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Tableau runs R scripts using RServe, a free, open-source R package. But if you have a large number of users on Tableau Server and use R scripts heavily, pointing Tableau to a single RServe instance may not be sufficient.

Luckily you can use a load-balancer to distribute the load across multiple RServe instances without having to invest in a commercial R distribution. In this blog post, I will show you, how you can achieve this using another open source project called HAProxy.

Let’s start by installing HAProxy.

On Mac you can do this by running the following commands in the terminal

ruby -e "$(curl -fsSL https://raw.githubusercontent.com/Homebrew/install/master/install)"  Followed by brew install haproxy  Create the config file that contains pointers to the Rserve instances. In this case I created in the folder ‘/usr/local/Cellar/haproxy/’ but it could have been some other folder. global daemon maxconn 256 defaults mode http timeout connect 5000ms timeout client 50000ms timeout server 50000ms listen stats bind :8080 mode http stats enable stats realm Haproxy\ Statistics stats uri /haproxy_stats stats hide-version stats auth admin:[email protected] frontend rserve_frontend bind *:80 mode tcp timeout client 1m default_backend rserve_backend backend rserve_backend mode tcp option log-health-checks option redispatch balance roundrobin timeout connect 10s timeout server 1m server rserve1 localhost:6311 check maxconn 32 server rserve2 anotherserver.abc.lan:6311 check maxconn 32  The highlights in the config file are the timeouts, max connections allowed for each Rserve instance, host:port for Rserve instances, load balancer listening on port 80, balancing being done using roundrobin method, server stats page configured on port 8080 and username and password for accessing the stats page. I used a very basic configuration but HAProxy documentation has detailed info on all the options. Let’s check if config file is valid and we don’t have any typos etc. BBERAN-MAC:~ bberan$ haproxy -f /usr/local/Cellar/haproxy/haproxy.cfg -c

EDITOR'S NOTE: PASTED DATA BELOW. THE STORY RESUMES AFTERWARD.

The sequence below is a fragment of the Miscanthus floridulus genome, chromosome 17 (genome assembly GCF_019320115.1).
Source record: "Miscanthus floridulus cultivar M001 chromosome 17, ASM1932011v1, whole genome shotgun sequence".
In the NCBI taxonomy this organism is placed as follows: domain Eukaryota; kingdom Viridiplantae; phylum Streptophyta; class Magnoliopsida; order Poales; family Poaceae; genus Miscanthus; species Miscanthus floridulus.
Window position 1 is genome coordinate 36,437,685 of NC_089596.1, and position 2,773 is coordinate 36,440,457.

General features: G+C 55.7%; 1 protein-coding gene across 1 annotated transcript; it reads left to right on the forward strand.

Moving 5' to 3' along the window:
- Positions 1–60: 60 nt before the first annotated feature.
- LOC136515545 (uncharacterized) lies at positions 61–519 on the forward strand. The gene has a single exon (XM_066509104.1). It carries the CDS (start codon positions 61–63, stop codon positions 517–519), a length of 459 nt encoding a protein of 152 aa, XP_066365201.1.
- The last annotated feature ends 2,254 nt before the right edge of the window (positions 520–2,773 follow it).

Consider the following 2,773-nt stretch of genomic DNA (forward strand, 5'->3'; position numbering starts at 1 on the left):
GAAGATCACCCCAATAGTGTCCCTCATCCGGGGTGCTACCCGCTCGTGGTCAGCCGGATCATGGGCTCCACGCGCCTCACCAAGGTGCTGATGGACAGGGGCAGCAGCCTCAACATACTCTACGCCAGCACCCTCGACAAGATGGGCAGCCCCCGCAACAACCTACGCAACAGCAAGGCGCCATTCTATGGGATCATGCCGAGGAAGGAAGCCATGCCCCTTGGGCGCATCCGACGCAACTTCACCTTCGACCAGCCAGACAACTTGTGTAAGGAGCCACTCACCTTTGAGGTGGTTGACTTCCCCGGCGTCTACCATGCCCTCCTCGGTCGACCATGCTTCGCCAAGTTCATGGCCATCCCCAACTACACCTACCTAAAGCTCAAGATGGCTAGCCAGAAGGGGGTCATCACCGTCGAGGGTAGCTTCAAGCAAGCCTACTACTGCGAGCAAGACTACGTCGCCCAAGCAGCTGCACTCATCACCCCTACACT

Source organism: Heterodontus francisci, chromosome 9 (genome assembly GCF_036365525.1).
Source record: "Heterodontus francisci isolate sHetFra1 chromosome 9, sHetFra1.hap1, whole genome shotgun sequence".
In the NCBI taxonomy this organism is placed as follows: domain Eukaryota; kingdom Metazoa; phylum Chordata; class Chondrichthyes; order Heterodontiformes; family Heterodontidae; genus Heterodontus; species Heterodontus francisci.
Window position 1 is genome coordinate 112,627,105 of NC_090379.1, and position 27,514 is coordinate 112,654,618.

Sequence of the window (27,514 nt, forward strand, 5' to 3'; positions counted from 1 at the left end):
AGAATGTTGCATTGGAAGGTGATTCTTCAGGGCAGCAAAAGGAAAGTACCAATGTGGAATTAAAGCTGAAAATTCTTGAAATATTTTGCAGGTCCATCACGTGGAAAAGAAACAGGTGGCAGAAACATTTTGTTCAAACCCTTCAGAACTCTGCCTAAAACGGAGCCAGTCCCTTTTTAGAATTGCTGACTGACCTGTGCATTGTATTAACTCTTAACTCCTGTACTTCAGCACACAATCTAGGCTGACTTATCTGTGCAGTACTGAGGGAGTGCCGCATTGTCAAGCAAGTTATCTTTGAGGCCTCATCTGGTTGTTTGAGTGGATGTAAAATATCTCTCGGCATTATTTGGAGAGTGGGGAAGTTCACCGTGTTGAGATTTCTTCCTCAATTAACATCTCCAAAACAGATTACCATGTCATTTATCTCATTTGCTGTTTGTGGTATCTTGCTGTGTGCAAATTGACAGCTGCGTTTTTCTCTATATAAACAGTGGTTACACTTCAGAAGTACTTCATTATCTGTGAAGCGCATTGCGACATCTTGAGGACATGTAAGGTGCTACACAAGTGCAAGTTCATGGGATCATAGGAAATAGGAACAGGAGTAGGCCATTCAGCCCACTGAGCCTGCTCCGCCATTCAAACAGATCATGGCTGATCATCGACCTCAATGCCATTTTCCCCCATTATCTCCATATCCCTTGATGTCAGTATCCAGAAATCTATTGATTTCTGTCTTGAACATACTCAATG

Configuration file is valid


Now you can start HAproxy by passing a pointer to the config file as shown below:

sudo haproxy -f /usr/local/Cellar/haproxy/haproxy.cfg


Let’s launch Tableau and enter the host and port number for the load balancer instead of an actual RServe instance.

Success!! I can see the results from R’s forecasting package in Tableau through the load balancer we just configured.

Let’s run the calculation one more time.

Now let’s look at the stats page for our HAProxy instance. In this case per our configuration file by navigating to http://localhost:8080/haproxy_stats.

I can see the two requests I made and that they ended up being evaluated on different RServe instances as expected since round-robin load balancing forwards a client request to each server in turn.

Now let’s install it on a server that is more likely to be used in production and have it start up automatically etc.

I used a Linux machine (Ubuntu 14.04 specifically) for this. There are only a few small differences in the configuration steps. To install HAProxy, in a terminal window enter :

apt-get install haproxy


Now edit the haproxy file under the directory /etc/default/ and set ENABLED=1. This is by default 0. Setting to 1 will run HAProxy automatically when the machine starts.

Now let’s edit the config file which can be found here /etc/haproxy/haproxy.cfg to match the config example above.

sudo service haproxy start


Now you can serve many more visualizations containing R scripts to a larger number of Tableau users. Depending on the amount of load you’re dealing with, you can start with running multiple RServe processes on different ports of the same machine or you can add more machines to scale out further.

Time to put advanced analytics dashboards on more screens